Jack Welch, former Chairman and CEO of General Electric and icon in the American corporate world, recently said in a speech at the Society for Human Resource Management’s (SHRM) annual conference, "There’s no such thing as work life balance." Now, this quote may sound a little more harsh than Welch intended as he went onto say, "There are work-life choices, and you make them, and they have consequences."
While I think Welch was referring to folks who are really looking to climb the corporate ladder and become an executive with a Fortune 100 company, his words definitely bring up a good point when it comes to job hunting in our current economy.
While we all seek some sort of work-life balance, it is important NOT to bring this up in the very early stages of the interview process. I recently had a candidate who was eliminated after the first interview not because she didn’t have the right technical skillset (she was actually a perfect match for the job), but she asked about working from home in the first interview with the hiring manager.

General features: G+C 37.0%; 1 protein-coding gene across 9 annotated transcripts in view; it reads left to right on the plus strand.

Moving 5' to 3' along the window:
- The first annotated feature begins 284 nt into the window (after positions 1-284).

So when is a good time for you to address work-life balance? If you happen to be working with a recruiter, then it is a great question to ask him. Executive recruiters are much more likely to have the "inside scoop" on their clients’ work environment. If you are not working with a recruiter, then wait until at least the second interview until asking any direct work-life balance questions. When you do ask the question, make it more of an open ended question. Some examples include:
- What is a typical work week in the office?
- Does the job have a busier season? If so, when is that time of the year/month and what can I expect?
- Does your company provide resources (i.e. cell phones or laptops) to enable employees to stay connected outside of the office?